MediaFire today went live with its Desktop cloud storage service, offering offers users up to 1TB of capacity for just $2.50 a month for newcomers. The service normally charges $5 for 1TB of online capacity, but chopped that price in half for a limited time as part of its initial launch.
MediaFire offers up to 50GB of free space before requiring payment for the full 1TB of capacity, compared with 2GB offered by other popular services.
Update, 16th April: After a reader pointed out - below - that signing up only appeared to yield 10GB of storage, we contacted MediaFire to find out what was going on. Here's their reply:
"In order to get the full 50 gigs of storage, users have to download our mobile app, desktop app, and link to twitter or Facebook. This should get users up to the 25 gig mark; the rest can be collected through signing up friends. I understand that this is a complicated process, and we are looking to phase it out over time. However, it does encourage consumers to use their cloud storage in a "social" manner, which makes them more likely to sign up for a paid account."
By comparison, Dropbox offers an initial 2GB of free space; by referring others to the service, users can obtain up to 16GB free capacity.
The Houston-based MediaFire, founded in 2006, said it owns all of its servers and network infrastructure, which allows it to undercut the cost of competitive services such as Dropbox, Carbonite, Google Drive, Apple iCloud and Microsoft OneDrive. It also claims its service is more secure than competitors who rely on Amazon Web Services (AWS).
"Many of our competitors rely on AWS, which is both cost prohibitive, and introduces potential security and privacy vulnerabilities," MediaFire wrote in a blog about its launch. "Now, users can safely store and share all of their photos, videos, and files in the cloud, without having to worry about file size limits."
Last month, Google slashed the price of its cloud service by as much as 80%. The price for 100GB of capacity on Google Drive dropped from $4.99 to $1.99; the price for 1TB of capacity plummeted from $49.99 to $9.99; and the service is now offering 10TB of storage for $99.99.
Dropbox charges $9.99 a month for 100GB.
MediaFire's service has virtually no limits on file sizes for uploads. Users can upload files up to 20GB in size, "when using native 64-bit browsers such as Firefox."
MediaFire Desktop, a free application for OS X and Windows, allows users to upload, store and share content in the cloud, directly from their desktop and mobile devices. The service synchronizes data to a customer's OS X and Windows computers that are also connected via the application.
As with other file-sharing services, MediaFire allows multiple users to collaborate on projects by sharing folders and files and offering controls on who can edit and who can view content. Users can invite others to connect through the service by sending a link through Facebook, Google+, Twitter, Pinterest, Bloggr or email. There is also embedded-link sharing for online blogging platforms.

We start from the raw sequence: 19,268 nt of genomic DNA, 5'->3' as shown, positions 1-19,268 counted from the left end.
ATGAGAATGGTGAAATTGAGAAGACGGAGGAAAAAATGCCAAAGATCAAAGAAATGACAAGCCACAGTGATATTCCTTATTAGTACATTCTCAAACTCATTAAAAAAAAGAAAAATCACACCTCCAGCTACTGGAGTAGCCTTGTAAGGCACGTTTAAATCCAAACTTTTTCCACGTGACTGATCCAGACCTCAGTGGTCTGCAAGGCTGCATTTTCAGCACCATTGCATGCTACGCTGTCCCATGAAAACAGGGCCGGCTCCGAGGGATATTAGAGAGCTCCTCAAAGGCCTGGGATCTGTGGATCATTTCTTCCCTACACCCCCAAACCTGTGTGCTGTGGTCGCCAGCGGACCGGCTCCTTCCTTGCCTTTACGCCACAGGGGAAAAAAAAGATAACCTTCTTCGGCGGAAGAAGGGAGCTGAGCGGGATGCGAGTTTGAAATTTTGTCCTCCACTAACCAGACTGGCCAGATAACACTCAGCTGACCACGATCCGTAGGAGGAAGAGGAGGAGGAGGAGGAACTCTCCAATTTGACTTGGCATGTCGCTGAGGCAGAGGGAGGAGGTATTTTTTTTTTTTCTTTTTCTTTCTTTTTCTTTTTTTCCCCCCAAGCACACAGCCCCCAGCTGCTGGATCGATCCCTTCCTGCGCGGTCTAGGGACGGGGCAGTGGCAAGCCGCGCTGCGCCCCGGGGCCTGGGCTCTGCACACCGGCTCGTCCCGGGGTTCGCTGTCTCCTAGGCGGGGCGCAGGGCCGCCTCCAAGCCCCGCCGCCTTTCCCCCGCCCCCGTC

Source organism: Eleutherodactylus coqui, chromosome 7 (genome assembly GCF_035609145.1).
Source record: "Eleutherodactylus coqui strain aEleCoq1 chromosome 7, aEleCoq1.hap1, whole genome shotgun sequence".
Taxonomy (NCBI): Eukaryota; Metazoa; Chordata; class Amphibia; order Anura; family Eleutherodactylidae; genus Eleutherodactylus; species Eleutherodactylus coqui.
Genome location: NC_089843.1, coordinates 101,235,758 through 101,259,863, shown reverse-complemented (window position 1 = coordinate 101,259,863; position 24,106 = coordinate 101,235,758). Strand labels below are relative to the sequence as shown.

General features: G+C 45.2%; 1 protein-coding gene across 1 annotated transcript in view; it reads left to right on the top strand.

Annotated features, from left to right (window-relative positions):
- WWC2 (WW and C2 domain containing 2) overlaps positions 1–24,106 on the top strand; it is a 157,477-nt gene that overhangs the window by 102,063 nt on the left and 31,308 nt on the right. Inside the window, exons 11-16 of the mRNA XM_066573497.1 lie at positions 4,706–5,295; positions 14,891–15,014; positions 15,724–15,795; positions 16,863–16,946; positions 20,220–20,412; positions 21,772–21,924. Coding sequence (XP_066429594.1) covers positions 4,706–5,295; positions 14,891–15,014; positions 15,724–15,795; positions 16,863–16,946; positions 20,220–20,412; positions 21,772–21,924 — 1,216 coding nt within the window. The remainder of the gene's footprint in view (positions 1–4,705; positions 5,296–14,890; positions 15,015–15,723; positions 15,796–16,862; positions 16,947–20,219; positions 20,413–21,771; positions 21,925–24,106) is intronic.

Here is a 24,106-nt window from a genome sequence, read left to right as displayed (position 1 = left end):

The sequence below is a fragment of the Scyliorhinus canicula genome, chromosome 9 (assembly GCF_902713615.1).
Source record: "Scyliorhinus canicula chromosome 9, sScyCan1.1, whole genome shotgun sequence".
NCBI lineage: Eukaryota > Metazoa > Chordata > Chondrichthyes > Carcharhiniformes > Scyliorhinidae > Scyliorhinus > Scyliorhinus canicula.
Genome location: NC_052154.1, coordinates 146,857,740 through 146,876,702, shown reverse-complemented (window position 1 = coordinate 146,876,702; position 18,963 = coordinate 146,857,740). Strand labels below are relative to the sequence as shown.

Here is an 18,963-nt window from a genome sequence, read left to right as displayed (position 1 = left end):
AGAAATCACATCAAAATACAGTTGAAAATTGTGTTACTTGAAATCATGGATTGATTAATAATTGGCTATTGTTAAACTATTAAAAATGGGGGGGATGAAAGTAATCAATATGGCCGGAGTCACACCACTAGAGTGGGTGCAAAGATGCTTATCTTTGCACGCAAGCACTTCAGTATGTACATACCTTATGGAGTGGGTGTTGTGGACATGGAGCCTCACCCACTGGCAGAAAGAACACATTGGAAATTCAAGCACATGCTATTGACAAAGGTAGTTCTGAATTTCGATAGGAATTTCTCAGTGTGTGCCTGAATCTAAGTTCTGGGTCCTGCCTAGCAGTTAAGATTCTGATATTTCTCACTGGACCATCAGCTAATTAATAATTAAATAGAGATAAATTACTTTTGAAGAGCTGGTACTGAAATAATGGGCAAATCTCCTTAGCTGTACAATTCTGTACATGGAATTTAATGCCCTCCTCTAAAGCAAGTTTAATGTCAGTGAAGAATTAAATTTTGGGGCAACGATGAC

The application also has an "Activity Feed" that keeps track of a user's activity on MediaFire, including updates to files made by other users, new files received and system status messages.
The service automatically tracks specific file versions. Files can be organized by date, edit history and type. The service also has an automatic duplicate removal feature.
The company said it is also developing applications for iOS and Android mobile devices to use the service.
"These will be available over the next few weeks, and will introduce a host of new features, including automatic photo-syncing directly from your Android mobile device," the company wrote in its blog.
The service also offers a tool that allows users to take a screen shot and automatically share it with other users of a file sharing list they create.
Since launching a beta in November, MediaFire claims more than 2 million users have used its Desktop application.
As part of its service's launch, the company also announced upgrades to its beta, including an overhaul of its APIs and Developer Resource Portal, a software development kit (SDK) to enable integration of the service directly into applications.
"Native SDKs will be coming for all major platforms and languages. For more information, or to enroll in our beta development program," the company said.
Lucas Mearian covers consumer data storage, consumerization of IT, mobile device management, renewable energy, telematics/car tech and entertainment tech for Computerworld. Follow Lucas on Twitter at @lucasmearian or subscribe to Lucas's RSS feed. His e-mail address is firstname.lastname@example.org.
Read more about cloud storage in Computerworld's Cloud Storage Topic Center.